A brief history of the Sierra Railway and Railroad
The Sierra Railway of California was incorporated February 1, 1897. Behind the incorporation was Mr. Thomas S. Bullock, a New York railroader and former owner of the defunct Prescott & Arizona Central Railroad, as well as chief promoter of the new line. Providing financial resources were Mr. William Crocker, San Francisco banker and treasurer of the California Exploration Company (which owned many mines in the Mother Lode) and his brother-in-law, Prince Andre Poniatowski, the representative of a group of wealthy French investors.
Construction of the first 41 miles of the railroad, from Oakdale to Jamestown, began on March 24, 1897. The original rail had previously been used on the Prescott & Arizona Central (P&AC), an earlier scheme of Bullock's that failed when the Santa Fe Railway built a line of their own, paralleling Bullock's.
In addition to the rail, Bullock also brought along three locomotives from the P&AC. The largest of these three locomotives, a 4-6-0 built by the Rogers Locomotive & Machine Works of Patterson, New Jersey, was destined to become a railroad movie star; it remains on exhibit at Railtown 1897 today. The railroad used 400 men and 300 horses and mules, working from dawn to dusk, seven days a week, and completed the line into Jamestown amid great ceremonies on November 10, 1897 - a mere 37 weeks to complete.
In Jamestown, the Sierra located its General Offices in a newly constructed depot. The structure was adjacent to the Nevills Hotel, a joint venture of Bullock and Captain W. A. Nevills, owner of the Rawhide Mine on the side of nearby Table Mountain and a local teaming entrepreneur. The hotel - largest in Tuolumne County at the time - was a magnificent and elegant structure, containing 60 rooms. The railroad also located its roundhouse and maintenance facilities at Jamestown. The railroad announced plans to extend into Sonora and beyond.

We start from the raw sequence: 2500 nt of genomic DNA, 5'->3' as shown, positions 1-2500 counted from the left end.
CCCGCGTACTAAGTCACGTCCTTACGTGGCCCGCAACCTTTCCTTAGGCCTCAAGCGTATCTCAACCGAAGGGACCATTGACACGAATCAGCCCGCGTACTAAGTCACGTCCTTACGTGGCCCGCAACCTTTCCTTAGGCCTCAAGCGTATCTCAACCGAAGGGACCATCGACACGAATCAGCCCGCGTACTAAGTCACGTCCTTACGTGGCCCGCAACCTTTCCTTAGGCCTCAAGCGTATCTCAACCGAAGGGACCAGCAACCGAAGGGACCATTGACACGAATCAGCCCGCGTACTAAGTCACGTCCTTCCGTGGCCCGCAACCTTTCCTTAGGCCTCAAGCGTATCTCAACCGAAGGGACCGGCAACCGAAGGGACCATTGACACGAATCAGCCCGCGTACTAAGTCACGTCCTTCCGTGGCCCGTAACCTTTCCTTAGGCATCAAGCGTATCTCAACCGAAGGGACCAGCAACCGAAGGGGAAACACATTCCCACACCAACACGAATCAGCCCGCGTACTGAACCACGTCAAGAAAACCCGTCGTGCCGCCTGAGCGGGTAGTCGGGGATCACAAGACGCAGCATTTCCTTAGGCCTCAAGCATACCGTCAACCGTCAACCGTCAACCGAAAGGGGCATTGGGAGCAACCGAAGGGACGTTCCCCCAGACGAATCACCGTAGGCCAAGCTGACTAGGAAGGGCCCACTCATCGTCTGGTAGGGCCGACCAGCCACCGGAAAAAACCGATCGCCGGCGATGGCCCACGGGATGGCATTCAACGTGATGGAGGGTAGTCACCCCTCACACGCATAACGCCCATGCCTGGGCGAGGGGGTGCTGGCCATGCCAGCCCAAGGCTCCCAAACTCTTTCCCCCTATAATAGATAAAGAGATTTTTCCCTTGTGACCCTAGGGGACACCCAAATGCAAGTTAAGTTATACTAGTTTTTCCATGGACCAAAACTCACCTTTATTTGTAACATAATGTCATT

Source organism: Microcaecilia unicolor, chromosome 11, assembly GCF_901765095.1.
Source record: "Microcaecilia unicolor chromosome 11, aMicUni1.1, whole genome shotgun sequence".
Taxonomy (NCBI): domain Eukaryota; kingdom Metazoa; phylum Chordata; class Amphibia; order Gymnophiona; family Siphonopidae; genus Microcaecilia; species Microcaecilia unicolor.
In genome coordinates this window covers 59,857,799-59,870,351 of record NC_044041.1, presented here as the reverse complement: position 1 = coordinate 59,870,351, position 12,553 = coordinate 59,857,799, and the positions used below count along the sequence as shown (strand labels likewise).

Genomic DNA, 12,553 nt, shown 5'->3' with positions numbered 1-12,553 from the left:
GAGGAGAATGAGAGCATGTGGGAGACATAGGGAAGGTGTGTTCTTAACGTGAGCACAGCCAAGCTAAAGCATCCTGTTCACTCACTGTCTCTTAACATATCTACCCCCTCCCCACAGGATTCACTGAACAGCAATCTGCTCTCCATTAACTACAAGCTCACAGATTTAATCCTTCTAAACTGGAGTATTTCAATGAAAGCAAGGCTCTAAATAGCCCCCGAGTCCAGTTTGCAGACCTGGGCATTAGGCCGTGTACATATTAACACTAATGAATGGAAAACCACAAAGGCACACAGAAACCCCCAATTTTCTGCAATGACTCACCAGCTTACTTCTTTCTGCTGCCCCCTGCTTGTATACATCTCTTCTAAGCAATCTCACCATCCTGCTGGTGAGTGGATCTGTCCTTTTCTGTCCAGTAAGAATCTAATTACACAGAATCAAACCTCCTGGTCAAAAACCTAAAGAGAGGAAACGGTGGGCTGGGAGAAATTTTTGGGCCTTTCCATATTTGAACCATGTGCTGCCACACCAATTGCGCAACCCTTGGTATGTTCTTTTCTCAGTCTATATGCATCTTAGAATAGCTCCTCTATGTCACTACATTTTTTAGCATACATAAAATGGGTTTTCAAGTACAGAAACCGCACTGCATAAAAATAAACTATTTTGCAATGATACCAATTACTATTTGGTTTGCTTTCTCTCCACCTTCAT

While there were certainly lots of supporters of a railroad for Tuolumne County several groups, especially teamsters (engaged in the business of hauling goods by wagons), were very much against the "iron horse" entering Sonora. After an injunction was finally removed, the Sierra's first train entered Sonora on February 26, 1899. There a depot was built (20' x 40') of two stories, the first floor of Columbia marble and the second of wood. The depot, adjacent to Hales and Symonds (one of the original teamster companies fighting the railroad in 1898), stood until razed by fire in 1946.
From Sonora an additional 12 miles of railroad was built to Carters-Summersville (later renamed Tuolumne City). This extension completed the building of the Sierra's main line, with the end of the line and a new depot located only a few hundred yards from the mill of the West Side Flume & Lumber Co. (another project of Bullock's which was soon sold to a group of experienced Michigan lumbermen). The completed line to Tuolumne City opened on February 1, 1900.
Lumber from the West Side Lumber Company mill at Tuolumne City and the mountain mills of the Standard Lumber Company (served by another Bullock venture, the Sugar Pine Railroad - later named the Pickering Lumber Company) furnished the largest source of revenue for the Sierra Railway. However, the Sierra was anxious to build a branch line to Angels Camp, hoping to gain revenue from the many rich mines in the region. This line would also help protect the Sierra from the threat of other railroads wishing to build into the area.
Construction of the Angels Branch was soon under way, under the direction of W. H. Newell, the Sierra's new Chief Engineer, who discovered a feasible route to Angels after several experienced engineers declared it "impossible." The line started in front of the Nevills Hotel in Jamestown and wound its way back and forth, always following the "Mother Lode" vein and passing many of the most famous gold mines in its 19.3 tortuous miles. Included along the route were "switchbacks" in the steep canyon of the Stanislaus River.
The first train into Angels Camp arrived on September 15, 1902. Because of the steep grades, tight turns, and numerous switchbacks, geared locomotives and special equipment had to be used. Two special "shorty" passenger cars were built especially for the Angels Branch in 1902 by the Holman Car Company of San Francisco. These unique cars, combination coach-baggage No. 5 and coach No. 6, have seen many years of varied service on the Sierra. Both have been used in countless movies and remain on display today at Railtown 1897 State Historic Park.